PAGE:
Tag Archives: Session 3 2016

This is the end

World Campus participants and counselors for Session 3 in 2016
World Campus participants and counselors for Session 3 in 2016

Here it is, the final day of World Campus Japan 2016. It has been quite a ride. When I first came here on the 4th of June I didn’t expect it to have been so much fun, or the goodbyes to be so hard. As one of the counselors I stayed for all three sessions of the program, meaning that I had had my share of teary goodbyes and promises to meet again in the future. Now, doing it for the third time I consider myself lucky. I’ve met tons of amazing people, stayed in many great host-families and made lots of new friends.

Admittedly, a part of me is wondering; why do all the good things have to come to an end? But another part of me, the optimistic one, looks back to this summer as an experience that I will remember ‘till the day I die. That part of me also sees ahead. It sees the bright future I, and I’m sure every last one of us, is heading for. And we won’t be going there alone, no, we are on our way together. As Hiro said, once a World Campus member, always a World Campus member. I have more friends from more diverse places around the world than I’ve ever had before. I have ten families now. And although the distances are great, our homestays are over and we won’t be having scheduled activities with the entire group any longer, I hope that I can see everyone again someday.

And so, we prepare for the final Arigato Event of the year. We dance and sing. We dine with our host families, cramped in a small room enjoying the delicious pot luck goodness. And we cry and hug and say our goodbyes. This is not the end. This is just the beginning.

I love you guys 🙂

Juuso Myller, Finland

Karate kids in Ryusenji temple

Origami spinning tops made together with the children of the Kindergarten

Today we spent the day at Ryusenji temple, a temple with a 1500-year history. The temple also runs a kindergarten inside the grounds, and we spent the morning making origami with the children.

In the afternoon, we had two cultural experiences. First we did shakyo, a variant of Zen meditation based on copying Buddhist sutra. The idea is that by focusing only on writing, one can eliminate unnecessary thoughts. Also, it is common to offer the finished copy at the temple altar. Afterwards we got an introduction to the basics of karate and learned a simple form.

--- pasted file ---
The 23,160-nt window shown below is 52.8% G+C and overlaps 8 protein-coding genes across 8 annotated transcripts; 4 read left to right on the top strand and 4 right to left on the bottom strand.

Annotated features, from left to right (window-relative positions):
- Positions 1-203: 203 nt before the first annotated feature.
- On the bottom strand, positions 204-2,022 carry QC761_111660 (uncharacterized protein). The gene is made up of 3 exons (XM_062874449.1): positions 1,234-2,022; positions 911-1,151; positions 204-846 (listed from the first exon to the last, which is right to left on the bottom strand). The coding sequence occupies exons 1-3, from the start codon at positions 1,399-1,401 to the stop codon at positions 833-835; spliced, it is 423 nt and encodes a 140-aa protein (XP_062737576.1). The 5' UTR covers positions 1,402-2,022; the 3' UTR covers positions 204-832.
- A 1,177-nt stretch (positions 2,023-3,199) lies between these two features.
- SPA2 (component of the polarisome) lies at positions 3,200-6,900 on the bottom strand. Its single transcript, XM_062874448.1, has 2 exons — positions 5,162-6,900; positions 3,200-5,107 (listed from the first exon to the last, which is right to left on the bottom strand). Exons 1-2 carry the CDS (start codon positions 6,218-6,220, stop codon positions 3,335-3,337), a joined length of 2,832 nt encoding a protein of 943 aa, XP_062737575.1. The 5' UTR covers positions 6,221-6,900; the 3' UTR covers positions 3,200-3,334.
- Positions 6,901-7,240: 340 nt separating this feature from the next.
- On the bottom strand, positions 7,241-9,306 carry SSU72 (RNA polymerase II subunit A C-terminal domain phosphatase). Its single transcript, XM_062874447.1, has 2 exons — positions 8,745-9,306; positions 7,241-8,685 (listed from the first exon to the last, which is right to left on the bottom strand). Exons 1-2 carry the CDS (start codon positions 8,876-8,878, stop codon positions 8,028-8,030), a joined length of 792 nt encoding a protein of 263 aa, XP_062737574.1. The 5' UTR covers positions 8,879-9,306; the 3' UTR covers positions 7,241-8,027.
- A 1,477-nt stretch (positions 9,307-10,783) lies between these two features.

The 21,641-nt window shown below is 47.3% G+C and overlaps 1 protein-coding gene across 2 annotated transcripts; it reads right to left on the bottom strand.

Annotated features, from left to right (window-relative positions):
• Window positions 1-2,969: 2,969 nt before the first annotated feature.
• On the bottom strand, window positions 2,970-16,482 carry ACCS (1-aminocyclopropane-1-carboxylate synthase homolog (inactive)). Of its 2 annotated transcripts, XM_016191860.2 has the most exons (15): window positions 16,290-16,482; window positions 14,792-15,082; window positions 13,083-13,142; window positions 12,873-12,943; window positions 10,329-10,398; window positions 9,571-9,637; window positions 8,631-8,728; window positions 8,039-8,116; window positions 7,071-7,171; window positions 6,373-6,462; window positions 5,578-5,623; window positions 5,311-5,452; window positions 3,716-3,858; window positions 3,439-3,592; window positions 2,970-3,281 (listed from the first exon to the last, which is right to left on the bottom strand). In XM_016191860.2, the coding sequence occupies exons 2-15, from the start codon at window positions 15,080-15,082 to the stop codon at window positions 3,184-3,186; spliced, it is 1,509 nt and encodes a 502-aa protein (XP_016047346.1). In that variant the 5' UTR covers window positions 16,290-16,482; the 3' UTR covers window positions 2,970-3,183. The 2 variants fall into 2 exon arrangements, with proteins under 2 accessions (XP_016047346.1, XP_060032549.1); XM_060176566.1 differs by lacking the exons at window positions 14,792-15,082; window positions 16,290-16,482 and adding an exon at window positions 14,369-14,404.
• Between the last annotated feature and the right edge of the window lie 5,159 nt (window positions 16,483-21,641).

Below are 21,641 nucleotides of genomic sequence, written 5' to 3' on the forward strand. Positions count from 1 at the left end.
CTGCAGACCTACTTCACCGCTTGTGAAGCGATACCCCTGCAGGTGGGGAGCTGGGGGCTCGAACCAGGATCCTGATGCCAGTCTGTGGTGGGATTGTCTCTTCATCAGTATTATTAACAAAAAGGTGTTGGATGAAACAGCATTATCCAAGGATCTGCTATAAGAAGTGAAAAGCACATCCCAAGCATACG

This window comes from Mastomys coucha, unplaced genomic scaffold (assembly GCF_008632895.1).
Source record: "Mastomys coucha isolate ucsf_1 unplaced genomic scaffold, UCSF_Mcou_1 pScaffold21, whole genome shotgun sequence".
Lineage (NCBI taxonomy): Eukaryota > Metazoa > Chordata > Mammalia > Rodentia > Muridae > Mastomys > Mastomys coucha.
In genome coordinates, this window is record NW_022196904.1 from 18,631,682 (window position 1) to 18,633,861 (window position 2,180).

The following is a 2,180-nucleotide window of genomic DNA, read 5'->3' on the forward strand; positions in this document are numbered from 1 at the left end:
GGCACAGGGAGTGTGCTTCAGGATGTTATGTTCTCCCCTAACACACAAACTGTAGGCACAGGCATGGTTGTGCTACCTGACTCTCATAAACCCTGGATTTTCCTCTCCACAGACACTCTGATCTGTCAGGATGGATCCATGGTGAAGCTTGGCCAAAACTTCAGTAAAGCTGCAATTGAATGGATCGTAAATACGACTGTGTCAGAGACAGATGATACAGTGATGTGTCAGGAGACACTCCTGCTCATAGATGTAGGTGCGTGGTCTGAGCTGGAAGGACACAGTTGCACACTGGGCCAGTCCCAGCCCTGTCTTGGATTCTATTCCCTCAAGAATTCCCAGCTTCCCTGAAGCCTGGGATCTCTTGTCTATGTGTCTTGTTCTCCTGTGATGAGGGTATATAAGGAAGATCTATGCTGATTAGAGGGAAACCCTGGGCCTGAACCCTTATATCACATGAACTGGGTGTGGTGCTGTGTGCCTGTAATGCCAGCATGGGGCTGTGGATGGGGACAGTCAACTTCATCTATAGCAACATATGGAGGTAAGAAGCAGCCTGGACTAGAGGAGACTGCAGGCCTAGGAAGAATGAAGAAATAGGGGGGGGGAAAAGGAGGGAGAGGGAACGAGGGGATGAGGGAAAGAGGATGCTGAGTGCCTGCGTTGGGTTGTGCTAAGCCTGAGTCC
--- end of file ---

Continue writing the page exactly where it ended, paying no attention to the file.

World Campus – Japan has been coming to this temple for a few years now, and the children were looking forward to seeing us. Personally, I always find interactions with children rewarding. If we can give them a good impression, they might want to go out into the world themselves when they get older. I think this is the best contribution we can give to the communities we visit.

Espen Nielsen, Norway

Taiko-drums, calligraphy and Naginata in Abiko

Xuan and-Sabine rehearsing their Taiko moves
Xuan and-Sabine rehearsing their Taiko moves

Today we were able to try our hand at many different activities, like Naginata, Wadaiko, and Shodo.

One of my most favorite moments of today was trying the Naginata, which is one of the old forms of Japanese martial arts, similar to Kendo. We used long sword-like sticks made of oak and bamboo to hit places like the head and shin. I had never tried martial arts in general, so this was a new and exciting experience for me.

It was fun seeing people give it their all when doing Naginata and playing the Wadaiko, our next activity. Everyone was having fun with smiles on their faces, and I especially learned a lot during the special Q&A session we had with the Naginata instructors.

We were able to watch a Wadaiko performance, which was very intriguing. They performed 3 festival songs, and even included 3 elementary school kids in their performance. The little kids were so talented and were able to keep up with the strong adults too!

Near the end of the day, the Shodo Club from Chuo Gakuin University came to perform for us! Using bright colors, they wrote the lyrics to one of the songs that they played during their performance on a large piece of calligraphy paper that almost filled half of the room.

Later, we were able to experience calligraphy ourselves with kanji and hiragana. The girl that was helping was so funny encouraging us every step of the way. (Shout out to the wonderful Misaki-chan)

Today was a wonderful, experience-filled day. It didn’t matter if they were good at it or not, everyone had a great time trying new things out of their comfort zone.

Allison Beebe, USA